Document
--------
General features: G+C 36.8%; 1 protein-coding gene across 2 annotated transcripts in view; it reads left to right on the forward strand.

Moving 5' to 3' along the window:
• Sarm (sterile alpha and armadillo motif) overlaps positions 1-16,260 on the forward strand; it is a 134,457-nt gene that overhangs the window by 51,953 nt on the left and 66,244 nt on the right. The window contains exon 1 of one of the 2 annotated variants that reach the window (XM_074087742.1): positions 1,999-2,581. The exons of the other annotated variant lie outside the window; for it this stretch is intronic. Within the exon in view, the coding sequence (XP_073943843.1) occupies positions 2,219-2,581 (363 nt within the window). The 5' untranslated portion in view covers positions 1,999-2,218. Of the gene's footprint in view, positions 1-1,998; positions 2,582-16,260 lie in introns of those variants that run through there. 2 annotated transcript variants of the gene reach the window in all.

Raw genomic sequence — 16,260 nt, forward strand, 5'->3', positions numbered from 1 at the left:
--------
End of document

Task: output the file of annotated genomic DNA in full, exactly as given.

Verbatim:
General features: G+C 36.8%; 1 protein-coding gene across 2 annotated transcripts in view; it reads left to right on the forward strand.

Moving 5' to 3' along the window:
• Sarm (sterile alpha and armadillo motif) overlaps positions 1-16,260 on the forward strand; it is a 134,457-nt gene that overhangs the window by 51,953 nt on the left and 66,244 nt on the right. The window contains exon 1 of one of the 2 annotated variants that reach the window (XM_074087742.1): positions 1,999-2,581. The exons of the other annotated variant lie outside the window; for it this stretch is intronic. Within the exon in view, the coding sequence (XP_073943843.1) occupies positions 2,219-2,581 (363 nt within the window). The 5' untranslated portion in view covers positions 1,999-2,218. Of the gene's footprint in view, positions 1-1,998; positions 2,582-16,260 lie in introns of those variants that run through there. 2 annotated transcript variants of the gene reach the window in all.

Raw genomic sequence — 16,260 nt, forward strand, 5'->3', positions numbered from 1 at the left: